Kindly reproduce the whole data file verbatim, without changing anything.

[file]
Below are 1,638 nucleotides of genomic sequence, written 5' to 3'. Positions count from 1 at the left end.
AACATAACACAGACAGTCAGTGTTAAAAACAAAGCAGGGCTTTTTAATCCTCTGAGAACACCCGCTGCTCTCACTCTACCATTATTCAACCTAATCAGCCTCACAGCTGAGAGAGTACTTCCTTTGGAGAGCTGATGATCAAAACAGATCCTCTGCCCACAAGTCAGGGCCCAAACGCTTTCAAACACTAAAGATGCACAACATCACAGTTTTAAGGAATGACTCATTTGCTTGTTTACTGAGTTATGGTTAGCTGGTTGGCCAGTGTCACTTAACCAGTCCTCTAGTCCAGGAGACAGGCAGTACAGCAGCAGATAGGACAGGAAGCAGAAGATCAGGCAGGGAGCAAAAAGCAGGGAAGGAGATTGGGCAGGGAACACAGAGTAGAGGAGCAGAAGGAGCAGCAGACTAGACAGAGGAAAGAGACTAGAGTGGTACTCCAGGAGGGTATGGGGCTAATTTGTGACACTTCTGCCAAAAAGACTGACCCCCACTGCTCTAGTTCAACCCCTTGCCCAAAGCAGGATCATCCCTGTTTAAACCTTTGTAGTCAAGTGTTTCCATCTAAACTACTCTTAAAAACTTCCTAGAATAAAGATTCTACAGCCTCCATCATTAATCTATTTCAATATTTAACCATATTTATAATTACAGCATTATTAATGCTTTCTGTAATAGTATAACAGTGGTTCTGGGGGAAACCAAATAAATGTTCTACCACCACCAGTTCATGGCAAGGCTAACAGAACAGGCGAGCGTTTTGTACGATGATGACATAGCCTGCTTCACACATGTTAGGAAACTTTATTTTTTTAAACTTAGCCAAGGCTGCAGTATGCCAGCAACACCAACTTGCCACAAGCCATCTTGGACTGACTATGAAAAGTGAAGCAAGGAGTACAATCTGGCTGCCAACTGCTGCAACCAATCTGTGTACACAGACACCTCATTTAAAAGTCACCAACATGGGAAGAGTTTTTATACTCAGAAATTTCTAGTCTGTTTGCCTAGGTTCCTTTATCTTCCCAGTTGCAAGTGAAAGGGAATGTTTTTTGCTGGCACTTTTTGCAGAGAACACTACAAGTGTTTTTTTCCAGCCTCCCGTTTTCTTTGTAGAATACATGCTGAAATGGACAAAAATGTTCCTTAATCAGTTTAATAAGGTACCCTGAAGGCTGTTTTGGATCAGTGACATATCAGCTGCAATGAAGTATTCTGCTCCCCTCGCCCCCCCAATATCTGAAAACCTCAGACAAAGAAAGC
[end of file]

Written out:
Below are 1,638 nucleotides of genomic sequence, written 5' to 3'. Positions count from 1 at the left end.
AACATAACACAGACAGTCAGTGTTAAAAACAAAGCAGGGCTTTTTAATCCTCTGAGAACACCCGCTGCTCTCACTCTACCATTATTCAACCTAATCAGCCTCACAGCTGAGAGAGTACTTCCTTTGGAGAGCTGATGATCAAAACAGATCCTCTGCCCACAAGTCAGGGCCCAAACGCTTTCAAACACTAAAGATGCACAACATCACAGTTTTAAGGAATGACTCATTTGCTTGTTTACTGAGTTATGGTTAGCTGGTTGGCCAGTGTCACTTAACCAGTCCTCTAGTCCAGGAGACAGGCAGTACAGCAGCAGATAGGACAGGAAGCAGAAGATCAGGCAGGGAGCAAAAAGCAGGGAAGGAGATTGGGCAGGGAACACAGAGTAGAGGAGCAGAAGGAGCAGCAGACTAGACAGAGGAAAGAGACTAGAGTGGTACTCCAGGAGGGTATGGGGCTAATTTGTGACACTTCTGCCAAAAAGACTGACCCCCACTGCTCTAGTTCAACCCCTTGCCCAAAGCAGGATCATCCCTGTTTAAACCTTTGTAGTCAAGTGTTTCCATCTAAACTACTCTTAAAAACTTCCTAGAATAAAGATTCTACAGCCTCCATCATTAATCTATTTCAATATTTAACCATATTTATAATTACAGCATTATTAATGCTTTCTGTAATAGTATAACAGTGGTTCTGGGGGAAACCAAATAAATGTTCTACCACCACCAGTTCATGGCAAGGCTAACAGAACAGGCGAGCGTTTTGTACGATGATGACATAGCCTGCTTCACACATGTTAGGAAACTTTATTTTTTTAAACTTAGCCAAGGCTGCAGTATGCCAGCAACACCAACTTGCCACAAGCCATCTTGGACTGACTATGAAAAGTGAAGCAAGGAGTACAATCTGGCTGCCAACTGCTGCAACCAATCTGTGTACACAGACACCTCATTTAAAAGTCACCAACATGGGAAGAGTTTTTATACTCAGAAATTTCTAGTCTGTTTGCCTAGGTTCCTTTATCTTCCCAGTTGCAAGTGAAAGGGAATGTTTTTTGCTGGCACTTTTTGCAGAGAACACTACAAGTGTTTTTTTCCAGCCTCCCGTTTTCTTTGTAGAATACATGCTGAAATGGACAAAAATGTTCCTTAATCAGTTTAATAAGGTACCCTGAAGGCTGTTTTGGATCAGTGACATATCAGCTGCAATGAAGTATTCTGCTCCCCTCGCCCCCCCAATATCTGAAAACCTCAGACAAAGAAAGC